Pudgy Pets - Opinions on giving your cat a bath

02-29-2012, 11:56 AM
I've had my cat for almost 16 years and in that time I never dared to bathe him. He always kept up with his grooming and I saw no real reason to intervene.

I've noticed in the last year he struggles to groom certain areas, I stepped up his brushing a bit as he quite likes it but he still feels a bit dirty in places.

The problem seems to be the fur on his back which is really long, it feels very greasy and very slightly tacky, and he seems to have what almost looks like dandruff in his fur (His skin underneath looks fine though, no irritation etc). He can't reach the areas himself to wash it properly and I've had to cut a few clumps of fur out-So I'm wondering would it be worth me giving him a bath? Are there any alternatives which could mean I could spot clean that area only in an effective way? He has a vets checkup in a few months, would it better to let them do it?

I really don't want to cause him any upset if it's not necessary, he's such a happy old fella :) But he is looking increasingly messy in that region and surely he'd feel happier cleaner?

I don't want to keep on washing him as the general opinion seems to be it's bad, but a once off good clean might set him up for the rest of his life was my thought. He had his teeth cleaned last year and he's been reaping the benefits of his new pearly whites :D

I'd love to hear some opinions on anyone who's dared to bath their cat :)

02-29-2012, 12:03 PM
I would use a damp paper towel to wipe the area. Or maybe a baby wipe.

I cannot imagine bathing a cat, especially a 16 year old cat who has never been bathed before. I would think that would be pretty traumatic for you and the cat!!

02-29-2012, 12:05 PM
Ha, we have four cats. "My" cat (the only one that was originally mine and totally my baby) is a moody little thing some days and hates to be picked up. The most stressful part of moving was her. I dread bringing her to the vet because she freaks out worse than any other cat I've seen. We had to give her a bath because we thought they might have fleas, and she actually behaved better than all of the others! I think she was confused about what was happening. She seemed to really like when we wrapped her in a towel and let us hold her- probably because she had been so scared. The others tried to run out of the tub, etc- so you really might need two people, one to wash and one to hold.

I think it's worth a shot once. It doesn't sound like it could hurt, and it would almost certainly help him (that matted fur thing can't be comfortable for him). Just talk softly to him and try not to make sudden movements or act nervous. Don't worry about him being unhappy- he might snub you for a bit afterwards, but you won't cause any long-term personality problems!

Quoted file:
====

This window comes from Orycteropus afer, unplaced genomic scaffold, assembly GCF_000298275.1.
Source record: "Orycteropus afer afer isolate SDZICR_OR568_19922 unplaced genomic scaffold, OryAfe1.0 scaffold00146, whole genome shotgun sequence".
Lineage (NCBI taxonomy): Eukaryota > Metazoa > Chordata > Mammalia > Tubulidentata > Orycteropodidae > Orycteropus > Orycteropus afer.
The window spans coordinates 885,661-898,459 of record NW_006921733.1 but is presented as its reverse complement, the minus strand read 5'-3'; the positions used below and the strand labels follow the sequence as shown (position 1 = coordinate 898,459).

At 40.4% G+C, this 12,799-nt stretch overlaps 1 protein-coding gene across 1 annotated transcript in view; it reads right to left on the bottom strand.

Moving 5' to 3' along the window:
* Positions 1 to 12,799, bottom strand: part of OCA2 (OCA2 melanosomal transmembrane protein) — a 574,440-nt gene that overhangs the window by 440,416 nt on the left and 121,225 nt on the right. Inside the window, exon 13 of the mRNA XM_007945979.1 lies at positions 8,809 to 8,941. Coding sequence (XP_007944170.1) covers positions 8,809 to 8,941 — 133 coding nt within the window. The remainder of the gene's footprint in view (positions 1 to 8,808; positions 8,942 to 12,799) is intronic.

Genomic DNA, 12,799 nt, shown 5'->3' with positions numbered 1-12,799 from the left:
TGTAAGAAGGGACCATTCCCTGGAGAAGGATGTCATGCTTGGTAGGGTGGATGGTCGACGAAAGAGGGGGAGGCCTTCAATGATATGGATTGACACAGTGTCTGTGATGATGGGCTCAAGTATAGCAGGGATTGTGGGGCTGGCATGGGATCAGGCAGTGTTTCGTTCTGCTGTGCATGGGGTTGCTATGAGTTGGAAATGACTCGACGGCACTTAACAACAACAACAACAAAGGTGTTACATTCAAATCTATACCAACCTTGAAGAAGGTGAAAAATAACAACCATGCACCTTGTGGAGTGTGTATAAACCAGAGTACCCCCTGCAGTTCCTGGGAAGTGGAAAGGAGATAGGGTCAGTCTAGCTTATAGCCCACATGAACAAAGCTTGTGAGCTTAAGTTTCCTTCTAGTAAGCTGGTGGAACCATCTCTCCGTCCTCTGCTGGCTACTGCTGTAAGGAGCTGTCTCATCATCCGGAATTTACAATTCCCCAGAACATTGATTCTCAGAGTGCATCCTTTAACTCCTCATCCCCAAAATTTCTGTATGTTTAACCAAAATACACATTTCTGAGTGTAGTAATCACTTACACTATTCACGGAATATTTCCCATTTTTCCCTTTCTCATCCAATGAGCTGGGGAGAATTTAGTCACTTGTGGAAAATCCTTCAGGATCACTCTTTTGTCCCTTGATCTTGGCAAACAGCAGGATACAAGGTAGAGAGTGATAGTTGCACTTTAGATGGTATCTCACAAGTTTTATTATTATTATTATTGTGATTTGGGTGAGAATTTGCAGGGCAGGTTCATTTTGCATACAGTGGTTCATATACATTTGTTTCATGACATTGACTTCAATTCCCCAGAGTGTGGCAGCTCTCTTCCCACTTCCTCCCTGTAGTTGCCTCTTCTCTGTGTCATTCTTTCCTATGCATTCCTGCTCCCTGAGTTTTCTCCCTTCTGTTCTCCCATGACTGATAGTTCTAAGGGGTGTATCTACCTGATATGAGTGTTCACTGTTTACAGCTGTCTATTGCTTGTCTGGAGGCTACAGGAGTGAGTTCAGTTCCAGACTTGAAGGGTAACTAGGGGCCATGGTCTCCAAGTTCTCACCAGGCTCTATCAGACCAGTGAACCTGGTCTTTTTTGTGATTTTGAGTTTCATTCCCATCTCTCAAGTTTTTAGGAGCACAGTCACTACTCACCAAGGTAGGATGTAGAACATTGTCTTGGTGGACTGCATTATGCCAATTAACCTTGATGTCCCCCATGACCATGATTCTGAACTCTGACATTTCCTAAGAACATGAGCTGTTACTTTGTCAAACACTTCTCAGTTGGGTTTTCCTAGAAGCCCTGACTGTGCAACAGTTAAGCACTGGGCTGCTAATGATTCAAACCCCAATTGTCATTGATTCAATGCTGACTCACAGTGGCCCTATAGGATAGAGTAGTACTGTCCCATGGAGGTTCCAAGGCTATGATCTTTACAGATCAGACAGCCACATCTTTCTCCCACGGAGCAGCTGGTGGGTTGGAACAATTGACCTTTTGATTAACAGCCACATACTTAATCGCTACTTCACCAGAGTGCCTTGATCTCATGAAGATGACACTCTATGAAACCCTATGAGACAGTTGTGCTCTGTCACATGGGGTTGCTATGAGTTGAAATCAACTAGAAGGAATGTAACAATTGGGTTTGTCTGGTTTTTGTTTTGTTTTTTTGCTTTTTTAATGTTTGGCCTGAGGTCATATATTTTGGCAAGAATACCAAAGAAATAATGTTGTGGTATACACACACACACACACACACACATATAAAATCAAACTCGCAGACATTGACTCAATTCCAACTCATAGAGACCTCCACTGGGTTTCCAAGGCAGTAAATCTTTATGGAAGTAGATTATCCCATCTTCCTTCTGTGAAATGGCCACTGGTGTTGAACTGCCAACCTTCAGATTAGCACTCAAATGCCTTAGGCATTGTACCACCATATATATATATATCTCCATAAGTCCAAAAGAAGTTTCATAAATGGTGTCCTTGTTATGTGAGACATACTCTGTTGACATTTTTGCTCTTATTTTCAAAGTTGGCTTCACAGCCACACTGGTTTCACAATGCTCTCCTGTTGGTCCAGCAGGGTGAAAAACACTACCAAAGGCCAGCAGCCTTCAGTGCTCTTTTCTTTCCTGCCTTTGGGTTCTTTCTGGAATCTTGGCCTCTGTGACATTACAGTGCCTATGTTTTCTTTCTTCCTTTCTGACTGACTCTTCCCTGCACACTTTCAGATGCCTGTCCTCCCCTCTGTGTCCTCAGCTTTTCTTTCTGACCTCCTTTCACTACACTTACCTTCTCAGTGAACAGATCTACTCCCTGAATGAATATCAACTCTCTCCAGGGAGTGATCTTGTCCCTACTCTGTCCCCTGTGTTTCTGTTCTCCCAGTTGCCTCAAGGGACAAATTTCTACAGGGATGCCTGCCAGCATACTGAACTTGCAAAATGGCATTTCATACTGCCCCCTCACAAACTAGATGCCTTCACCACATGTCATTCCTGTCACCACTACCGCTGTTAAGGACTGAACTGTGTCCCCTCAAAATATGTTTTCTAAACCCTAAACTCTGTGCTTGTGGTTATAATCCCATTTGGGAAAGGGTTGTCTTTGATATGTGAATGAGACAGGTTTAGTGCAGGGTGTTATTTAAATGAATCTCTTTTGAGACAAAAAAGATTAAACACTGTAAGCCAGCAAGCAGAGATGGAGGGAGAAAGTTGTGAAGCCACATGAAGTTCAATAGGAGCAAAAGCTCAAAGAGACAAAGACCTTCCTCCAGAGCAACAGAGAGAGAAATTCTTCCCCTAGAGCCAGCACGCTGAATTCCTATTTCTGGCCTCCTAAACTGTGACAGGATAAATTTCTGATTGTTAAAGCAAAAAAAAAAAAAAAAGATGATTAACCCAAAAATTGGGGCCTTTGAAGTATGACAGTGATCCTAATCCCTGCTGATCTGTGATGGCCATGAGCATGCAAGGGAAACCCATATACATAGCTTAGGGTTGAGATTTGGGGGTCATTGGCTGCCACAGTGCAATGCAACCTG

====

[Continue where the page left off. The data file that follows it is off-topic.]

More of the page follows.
Good luck!

I'm curious about the teeth cleaning- I've been procrastinating getting my cat's teeth done- was he acting normal as soon as he came back from the vet?

02-29-2012, 12:05 PM
I'd check with your vet - even just on the phone before you go - they might know of a safe product to use on cats - almost like a dry shampoo that is used in hospitals that's brushed through the fur. But be very wary of finding a product like that w/o checking with your vet as some could be toxic to pets even when touted as safe...

Good luck! Sounds like he has a wonderfully caring "mom"!

02-29-2012, 12:12 PM
Definitely consult with the vet. She may appear fine if you bathe her and she doesn't run away, but that might mean it was even more traumatizing than you are aware.

We had an older cat who developed some arthritis and started having problems bathing is back. We just brushed him there more often and he looked so thankful. A baby wipe (or whatever the vet recommends) is probably a better way to go than a whole body bath).

02-29-2012, 12:13 PM
A long time ago I bathed my cat because I was having allergy issues. She didn't like it, but she's a mellow kitty and put up with it. Also, she was an older kitten at the time and didn't really know better.

I don't bathe her anymore, but what I do if she's looking 'dusty', is to wipe her down with a warm damp washcloth during her brushing session. She likes the massage, then I brush her, and repeat the washcloth, repeat, etc. She thinks it's all good. And looks so pretty when we're done.

This may be more enjoyable for your little one than a full-on bath, esp. since he already likes to be brushed...

02-29-2012, 12:17 PM
I give my cats baths all the time. But you have a much older cat whose never had a bath before.

They do make dry shampoos (and wipes) for cats. I see them at Wal-mart and i'm sure a vet or pet store (like petsco) will carry them.

02-29-2012, 09:04 PM
Our kitty gets the greasy back-fur issue alot because she can't reach (she's old and overweight. We've gotten quite a bit of weight off her, but it's been as slow and difficult a process getting the weight of her, as it has been for me. The less we feed her, the less she moves).

When we brought kitty home, she had a very greasy pelt, lots of dandruff, and she smelled like sulphur (they had given all the animals in the humane society a precautionary medicinal dip because one of the dogs came in with ringworm).

They told us to brush her three times a day, but not to bathe her, and within a week, she was clean (it took longer to get the sulphur smell out of her, but we didn't have to bathe her to do it, we just kept brushing her twice a day).

Ever since, when she gets dirty looking, we just start brushing her twice a day until she looks clean again. That doesn't usually happen because we brush her three times a week now, and that seems to keep her clean (she also loves being brushed, which helps).